Eastern Notes: Morris, Frye, Varejao

Pistons coach/executive Stan Van Gundy said he had no clue that Markieff Morris‘ situation in Phoenix would take the turn that it did when he acquired his twin Marcus Morris this past offseason, writes Ben Standig of CSNMidAtlantic.com. “I didn’t have any idea,” Van Gundy said. “We just knew that we liked Marcus. He was a good player, a professional guy, hard worker. We never had any problems from our end with it. I mean, Marcus was upset when it happened, upset at Phoenix, but it never had any effect on what we were doing in Detroit. He was a real professional.

Markieff intends to approach his new situation with the Wizards the same way, Standing adds. He already has the support of Marcin Gortat and Jared Dudley, both of whom relayed positive things about Morris, the scribe notes. “You know, it’s just guys that actually know me, and not on the outside looking in,” Morris said. “Guys that I’ve actually played with and been in the locker room with. Things happen. It’s in my past. All I can do is move forward and learn from it. I’m happy to do it. And getting compliments from those guys means a lot. We’re good friends, we keep in touch. They know me as a person.

Here’s more from the Eastern Conference:

  • The Cavaliers were able to land Channing Frye on Thursday despite having less in the way of assets to offer Orlando than the Clippers, who were also interested in the stretch-four, Jason Lloyd of The Akron Beacon Journal notes. Los Angeles backed away from Frye because of the two years and approximately $15MM remaining on his deal, a contract that Cleveland instead views as an asset with the cap set to jump this offseason, Lloyd adds.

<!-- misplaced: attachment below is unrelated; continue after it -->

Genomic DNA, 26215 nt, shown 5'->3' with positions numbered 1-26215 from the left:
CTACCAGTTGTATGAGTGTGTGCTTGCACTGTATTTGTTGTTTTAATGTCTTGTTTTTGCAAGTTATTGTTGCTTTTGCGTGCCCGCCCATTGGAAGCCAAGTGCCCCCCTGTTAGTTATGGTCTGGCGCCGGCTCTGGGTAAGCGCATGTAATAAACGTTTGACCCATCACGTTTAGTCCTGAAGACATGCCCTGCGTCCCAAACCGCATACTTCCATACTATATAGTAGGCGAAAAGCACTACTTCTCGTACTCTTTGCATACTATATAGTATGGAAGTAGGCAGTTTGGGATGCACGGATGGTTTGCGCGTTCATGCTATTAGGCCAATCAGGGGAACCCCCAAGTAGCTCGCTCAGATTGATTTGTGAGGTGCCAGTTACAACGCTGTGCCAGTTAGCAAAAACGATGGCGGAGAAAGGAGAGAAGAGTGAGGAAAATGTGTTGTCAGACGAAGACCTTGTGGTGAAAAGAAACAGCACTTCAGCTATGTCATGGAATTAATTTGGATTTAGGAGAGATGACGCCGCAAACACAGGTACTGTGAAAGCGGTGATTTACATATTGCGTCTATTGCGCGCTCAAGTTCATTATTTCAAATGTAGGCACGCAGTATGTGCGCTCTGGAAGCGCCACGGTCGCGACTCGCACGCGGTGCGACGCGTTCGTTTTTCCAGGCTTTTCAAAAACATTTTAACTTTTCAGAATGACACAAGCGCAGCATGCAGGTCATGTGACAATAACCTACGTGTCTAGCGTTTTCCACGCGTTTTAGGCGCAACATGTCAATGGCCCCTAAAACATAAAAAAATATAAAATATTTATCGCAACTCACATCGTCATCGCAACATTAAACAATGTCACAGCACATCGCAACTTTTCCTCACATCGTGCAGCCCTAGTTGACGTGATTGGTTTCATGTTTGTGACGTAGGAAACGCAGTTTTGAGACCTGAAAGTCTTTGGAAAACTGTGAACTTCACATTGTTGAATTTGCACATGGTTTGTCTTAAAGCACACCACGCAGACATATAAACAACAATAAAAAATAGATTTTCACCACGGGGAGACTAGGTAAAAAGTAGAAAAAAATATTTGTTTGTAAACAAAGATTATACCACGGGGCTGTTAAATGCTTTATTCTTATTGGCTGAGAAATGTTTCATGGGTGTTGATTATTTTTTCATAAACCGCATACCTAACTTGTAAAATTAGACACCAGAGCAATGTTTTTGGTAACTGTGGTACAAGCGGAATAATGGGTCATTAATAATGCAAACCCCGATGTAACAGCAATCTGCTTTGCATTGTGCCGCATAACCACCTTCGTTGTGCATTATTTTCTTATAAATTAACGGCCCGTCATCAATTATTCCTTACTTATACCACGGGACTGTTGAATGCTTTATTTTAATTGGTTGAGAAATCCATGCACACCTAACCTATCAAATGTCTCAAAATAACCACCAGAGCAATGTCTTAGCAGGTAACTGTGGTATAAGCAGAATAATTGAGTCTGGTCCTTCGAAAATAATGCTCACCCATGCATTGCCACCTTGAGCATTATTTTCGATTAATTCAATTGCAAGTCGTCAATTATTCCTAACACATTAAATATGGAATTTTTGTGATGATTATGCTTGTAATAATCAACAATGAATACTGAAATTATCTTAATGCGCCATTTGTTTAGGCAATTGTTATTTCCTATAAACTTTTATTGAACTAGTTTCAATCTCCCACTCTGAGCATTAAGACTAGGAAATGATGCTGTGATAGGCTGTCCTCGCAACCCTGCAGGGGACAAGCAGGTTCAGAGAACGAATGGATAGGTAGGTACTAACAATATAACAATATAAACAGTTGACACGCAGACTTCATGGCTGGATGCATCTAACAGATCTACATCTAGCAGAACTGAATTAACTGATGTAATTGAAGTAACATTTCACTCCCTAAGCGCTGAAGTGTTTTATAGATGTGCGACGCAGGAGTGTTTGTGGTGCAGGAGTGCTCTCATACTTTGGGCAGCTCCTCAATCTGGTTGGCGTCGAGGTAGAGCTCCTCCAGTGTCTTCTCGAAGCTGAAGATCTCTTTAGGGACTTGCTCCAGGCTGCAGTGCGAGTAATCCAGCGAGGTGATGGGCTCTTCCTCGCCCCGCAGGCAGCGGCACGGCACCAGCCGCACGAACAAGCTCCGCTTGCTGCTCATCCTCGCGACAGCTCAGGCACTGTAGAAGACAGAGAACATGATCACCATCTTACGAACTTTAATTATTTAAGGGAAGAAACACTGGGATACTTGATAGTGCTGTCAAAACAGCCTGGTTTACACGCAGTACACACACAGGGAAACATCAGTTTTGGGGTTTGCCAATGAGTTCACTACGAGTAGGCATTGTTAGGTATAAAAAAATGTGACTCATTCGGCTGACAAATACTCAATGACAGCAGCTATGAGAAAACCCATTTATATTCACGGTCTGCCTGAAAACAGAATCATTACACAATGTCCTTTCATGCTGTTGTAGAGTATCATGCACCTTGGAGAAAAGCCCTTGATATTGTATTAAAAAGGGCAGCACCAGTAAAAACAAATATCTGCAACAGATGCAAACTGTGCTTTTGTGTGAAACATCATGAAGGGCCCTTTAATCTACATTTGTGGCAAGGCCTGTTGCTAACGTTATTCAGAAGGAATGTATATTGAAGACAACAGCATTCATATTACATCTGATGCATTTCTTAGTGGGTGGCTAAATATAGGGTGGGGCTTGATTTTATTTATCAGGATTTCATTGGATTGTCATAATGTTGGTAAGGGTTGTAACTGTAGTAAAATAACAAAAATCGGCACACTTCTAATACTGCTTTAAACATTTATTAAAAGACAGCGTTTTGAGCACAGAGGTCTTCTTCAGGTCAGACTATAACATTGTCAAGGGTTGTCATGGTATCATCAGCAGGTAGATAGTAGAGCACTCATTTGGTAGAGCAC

• The Hawks would be wise to consider signing center Anderson Varejao, whom Portland waived after acquiring him from the Cavaliers, Lang Greene of Basketball Insiders opines. Atlanta needs a backup center with Tiago Splitter lost for the remainder of the season, and inking Varejao would carry little risk and wouldn’t impact the franchise’s cap flexibility heading into the offseason, Greene notes.
  • Despite a somewhat slow start to his NBA career, Hornets coach Steve Clifford believes Frank Kaminsky will become a solid starter in the league thanks to how hard he works off the court, Gary D’Amato of The Milwaukee Journal Sentinel relays. “He has an NBA game right now,” said Clifford. “His biggest issue is he’s physically not strong enough to play every night against the starters. He’s worked hard in the weight room. I think in another year you’ll see him take off because of his work ethic.” The 2015 No. 9 overall pick has appeared in 53 games this season and is averaging 7.6 points and 4.1 rebounds in 21.5 minutes per night.

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